Where does identity go once memory goes? – Charles Leadbeater

‘On my good days, I can almost pass for a normal person. On my bad days, I feel like I cannot find myself… I don’t know who I am and what I am going …


Stop mocking Starbucks’s ‘Race Together.’ It could actually lead to useful conversations about race.

Starbucks recently launched a campaign called “Race Together,” in which baristas invite customers to engage in conversations about race by writing …


Infectious Psychology

As the Ebola epidemic subsides, global leaders look to the next outbreak.

Sitting and talking about the 10,000 people so-far killed by Ebola hemorrhagic fever in West Africa, it's easy to feel impotent. The scope and nature of the problems that fed the outbreak are the result of disparities so vast …


What Makes You ‘Click’ With Someone Else?

Eric Barker writes Barking Up the Wrong Tree.

The content of a conversation is less important than how personal and emotional it is

You can’t put your finger on it.

You may not have anything in common.

On paper it might seem you’d never be friends.

But you just… “click.”

How does that work? Personally, …


One of psychology's most infamous experiments on the dark side of humanity is back under the microscope

In 1961, Yale University psychology professor Stanley Milgram placed an advertisement in the New Haven Register. “We will pay you $4 for one hour of your time,” it read, asking for “500 New Haven men to help us complete a scientific study of memory and learning.”

Only part of that was true. Over the …


The most important lesson from 83,000 brain scans | Daniel Amen | TEDxOrangeCoast

How teenage brains are different

DZHOKHAR TSARNAEV was 19, legally an adult, at the time of the Boston Marathon bombing in 2013. He now faces 30 federal counts related to the …

The Brain

The troubling psychology behind how we decide who’s a scientific “expert” — and who isn’t

In the past few days, the climate change debate has reverted to a familiar mode: Follow the money. The New York Times and many other outlets reported …


Why we're all overconfident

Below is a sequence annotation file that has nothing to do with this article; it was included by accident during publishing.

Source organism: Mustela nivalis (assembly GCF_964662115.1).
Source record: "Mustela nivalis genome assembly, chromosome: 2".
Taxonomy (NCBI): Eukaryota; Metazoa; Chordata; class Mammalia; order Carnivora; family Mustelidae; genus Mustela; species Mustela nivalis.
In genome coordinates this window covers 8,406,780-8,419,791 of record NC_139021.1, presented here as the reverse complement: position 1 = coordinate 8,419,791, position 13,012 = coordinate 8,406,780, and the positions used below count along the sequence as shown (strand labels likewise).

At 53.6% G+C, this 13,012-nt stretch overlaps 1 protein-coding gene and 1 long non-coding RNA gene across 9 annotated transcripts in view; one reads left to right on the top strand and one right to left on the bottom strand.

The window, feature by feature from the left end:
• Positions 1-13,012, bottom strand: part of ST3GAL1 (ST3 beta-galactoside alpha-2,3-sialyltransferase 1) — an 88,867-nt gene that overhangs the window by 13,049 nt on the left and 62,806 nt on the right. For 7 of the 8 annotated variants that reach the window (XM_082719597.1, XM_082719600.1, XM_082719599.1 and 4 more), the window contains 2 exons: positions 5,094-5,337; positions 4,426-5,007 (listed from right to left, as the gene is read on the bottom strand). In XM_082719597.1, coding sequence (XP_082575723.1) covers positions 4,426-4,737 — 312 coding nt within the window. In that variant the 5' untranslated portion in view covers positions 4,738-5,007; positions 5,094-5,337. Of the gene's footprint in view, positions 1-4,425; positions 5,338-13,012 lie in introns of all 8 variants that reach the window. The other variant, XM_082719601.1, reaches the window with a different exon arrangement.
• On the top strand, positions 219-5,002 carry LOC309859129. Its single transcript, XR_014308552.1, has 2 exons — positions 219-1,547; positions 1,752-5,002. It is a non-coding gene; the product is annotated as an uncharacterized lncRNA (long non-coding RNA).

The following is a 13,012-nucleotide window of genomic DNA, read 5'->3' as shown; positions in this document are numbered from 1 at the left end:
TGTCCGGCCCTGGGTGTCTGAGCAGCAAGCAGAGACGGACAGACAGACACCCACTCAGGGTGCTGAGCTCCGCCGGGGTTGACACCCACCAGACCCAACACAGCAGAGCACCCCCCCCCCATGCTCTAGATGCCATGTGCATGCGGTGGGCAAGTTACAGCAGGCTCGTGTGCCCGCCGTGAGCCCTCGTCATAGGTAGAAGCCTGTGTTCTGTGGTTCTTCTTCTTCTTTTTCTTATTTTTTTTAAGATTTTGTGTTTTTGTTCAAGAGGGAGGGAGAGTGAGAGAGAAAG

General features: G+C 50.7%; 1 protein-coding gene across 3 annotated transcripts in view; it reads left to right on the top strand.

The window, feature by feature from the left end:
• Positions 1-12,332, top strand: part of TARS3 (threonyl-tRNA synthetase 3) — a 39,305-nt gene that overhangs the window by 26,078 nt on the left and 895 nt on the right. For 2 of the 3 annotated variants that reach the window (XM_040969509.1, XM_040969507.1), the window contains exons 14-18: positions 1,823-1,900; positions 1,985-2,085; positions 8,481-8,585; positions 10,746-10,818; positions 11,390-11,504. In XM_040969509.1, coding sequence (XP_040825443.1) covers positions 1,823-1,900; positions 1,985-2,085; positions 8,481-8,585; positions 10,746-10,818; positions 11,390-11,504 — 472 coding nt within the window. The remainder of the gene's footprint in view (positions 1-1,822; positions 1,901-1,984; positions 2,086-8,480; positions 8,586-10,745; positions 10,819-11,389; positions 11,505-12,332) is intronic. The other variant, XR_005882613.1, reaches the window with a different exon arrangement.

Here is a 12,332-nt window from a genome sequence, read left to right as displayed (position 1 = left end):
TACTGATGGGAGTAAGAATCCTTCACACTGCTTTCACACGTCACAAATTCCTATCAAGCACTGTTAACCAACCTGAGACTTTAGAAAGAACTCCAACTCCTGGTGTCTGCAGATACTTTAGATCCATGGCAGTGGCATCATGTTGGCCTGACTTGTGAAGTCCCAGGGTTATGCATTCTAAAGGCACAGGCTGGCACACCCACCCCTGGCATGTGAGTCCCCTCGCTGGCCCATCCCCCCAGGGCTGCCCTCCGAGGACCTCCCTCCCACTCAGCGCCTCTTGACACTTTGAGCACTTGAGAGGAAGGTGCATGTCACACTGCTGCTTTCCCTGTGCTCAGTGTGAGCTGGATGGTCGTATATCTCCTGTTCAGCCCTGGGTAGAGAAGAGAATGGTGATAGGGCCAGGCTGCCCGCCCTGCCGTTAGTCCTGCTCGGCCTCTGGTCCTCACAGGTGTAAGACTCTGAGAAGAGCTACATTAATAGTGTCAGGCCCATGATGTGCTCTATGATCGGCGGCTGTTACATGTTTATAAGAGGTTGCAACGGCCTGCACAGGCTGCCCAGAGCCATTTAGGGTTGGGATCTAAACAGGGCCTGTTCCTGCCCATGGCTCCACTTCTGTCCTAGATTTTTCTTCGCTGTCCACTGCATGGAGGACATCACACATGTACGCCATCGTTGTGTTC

Here's a phenomenon we've all noticed: a friend insists they're right about something, refuses to waver in spite of doubters, and then consults Wikipedia, only to realize that they're dead wrong.

We might laugh, but it happens all the time. Think about those poor people on Jay Leno or Jimmy Kimmel …

Public Broadcasters

The Weird Way Facebook and Instagram Are Making Us Happier

Facebook's emphasis on experiences instead of material goods is giving us a new way to worry that we may not be keeping up with the Joneses. Here's …


Why men lose their memory younger than women

Men are affected by memory loss earlier than women, according to a study. Why does it happen and what can we do to stave it off?

Men over 40 have worse memories than women of the same age, according to a study carried out by American scientists.

The research showed that the hippocampus area of the …

The Brain

How "compassion fatigue" affect doctors' decisions

An interview with Danielle Ofri, physician and author of “What Doctors Feel” – a book about the emotional lives of doctors.

This episode is brought to you by The Great Courses. Order Your Deceptive Mind or another course in this special offer and get 80% off the original price.

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In search of cultural competence

Cultural competence — loosely defined as the ability to understand, appreciate and interact with people from cultures or belief systems different …


What I Learned Writing A Brain Blog For 17 Months

Brain myths die hard, and other things I learned from writing WIRED's popular Brain Watch blog for 17 months.The post What I Learned Writing A Brain …

The Brain

The Vicious Cycle of Workplace Bullying

Psychological Science at Work

The indispensable research blog on the science of the modern workplace, covering everything from leadership and

Mental Health